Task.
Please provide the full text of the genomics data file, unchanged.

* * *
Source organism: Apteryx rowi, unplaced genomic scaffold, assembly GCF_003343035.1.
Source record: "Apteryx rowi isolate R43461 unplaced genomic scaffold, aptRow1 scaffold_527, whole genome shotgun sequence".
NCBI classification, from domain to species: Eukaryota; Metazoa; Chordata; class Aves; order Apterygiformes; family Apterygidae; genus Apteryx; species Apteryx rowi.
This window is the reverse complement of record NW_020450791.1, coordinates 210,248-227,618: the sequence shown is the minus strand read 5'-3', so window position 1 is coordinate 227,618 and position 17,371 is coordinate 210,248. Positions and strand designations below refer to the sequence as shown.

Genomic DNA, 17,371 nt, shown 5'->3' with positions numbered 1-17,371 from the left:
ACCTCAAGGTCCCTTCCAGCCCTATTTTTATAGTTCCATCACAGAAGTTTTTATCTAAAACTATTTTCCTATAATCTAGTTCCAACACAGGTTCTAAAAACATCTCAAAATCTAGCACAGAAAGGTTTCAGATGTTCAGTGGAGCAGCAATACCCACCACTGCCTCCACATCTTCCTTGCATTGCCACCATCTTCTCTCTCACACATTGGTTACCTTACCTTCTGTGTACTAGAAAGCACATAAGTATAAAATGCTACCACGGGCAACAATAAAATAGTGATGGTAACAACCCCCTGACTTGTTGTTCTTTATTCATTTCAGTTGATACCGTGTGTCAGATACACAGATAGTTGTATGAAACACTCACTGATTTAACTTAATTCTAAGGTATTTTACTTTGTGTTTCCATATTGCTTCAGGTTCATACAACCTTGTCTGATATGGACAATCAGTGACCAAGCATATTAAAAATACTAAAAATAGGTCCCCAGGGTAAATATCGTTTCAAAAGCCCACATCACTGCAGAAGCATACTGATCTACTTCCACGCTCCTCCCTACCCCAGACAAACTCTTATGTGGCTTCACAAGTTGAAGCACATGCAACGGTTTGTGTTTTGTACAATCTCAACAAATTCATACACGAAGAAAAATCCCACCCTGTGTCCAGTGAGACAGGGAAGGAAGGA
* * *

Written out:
Source organism: Apteryx rowi, unplaced genomic scaffold, assembly GCF_003343035.1.
Source record: "Apteryx rowi isolate R43461 unplaced genomic scaffold, aptRow1 scaffold_527, whole genome shotgun sequence".
NCBI classification, from domain to species: Eukaryota; Metazoa; Chordata; class Aves; order Apterygiformes; family Apterygidae; genus Apteryx; species Apteryx rowi.
This window is the reverse complement of record NW_020450791.1, coordinates 210,248-227,618: the sequence shown is the minus strand read 5'-3', so window position 1 is coordinate 227,618 and position 17,371 is coordinate 210,248. Positions and strand designations below refer to the sequence as shown.

Genomic DNA, 17,371 nt, shown 5'->3' with positions numbered 1-17,371 from the left:
ACCTCAAGGTCCCTTCCAGCCCTATTTTTATAGTTCCATCACAGAAGTTTTTATCTAAAACTATTTTCCTATAATCTAGTTCCAACACAGGTTCTAAAAACATCTCAAAATCTAGCACAGAAAGGTTTCAGATGTTCAGTGGAGCAGCAATACCCACCACTGCCTCCACATCTTCCTTGCATTGCCACCATCTTCTCTCTCACACATTGGTTACCTTACCTTCTGTGTACTAGAAAGCACATAAGTATAAAATGCTACCACGGGCAACAATAAAATAGTGATGGTAACAACCCCCTGACTTGTTGTTCTTTATTCATTTCAGTTGATACCGTGTGTCAGATACACAGATAGTTGTATGAAACACTCACTGATTTAACTTAATTCTAAGGTATTTTACTTTGTGTTTCCATATTGCTTCAGGTTCATACAACCTTGTCTGATATGGACAATCAGTGACCAAGCATATTAAAAATACTAAAAATAGGTCCCCAGGGTAAATATCGTTTCAAAAGCCCACATCACTGCAGAAGCATACTGATCTACTTCCACGCTCCTCCCTACCCCAGACAAACTCTTATGTGGCTTCACAAGTTGAAGCACATGCAACGGTTTGTGTTTTGTACAATCTCAACAAATTCATACACGAAGAAAAATCCCACCCTGTGTCCAGTGAGACAGGGAAGGAAGGA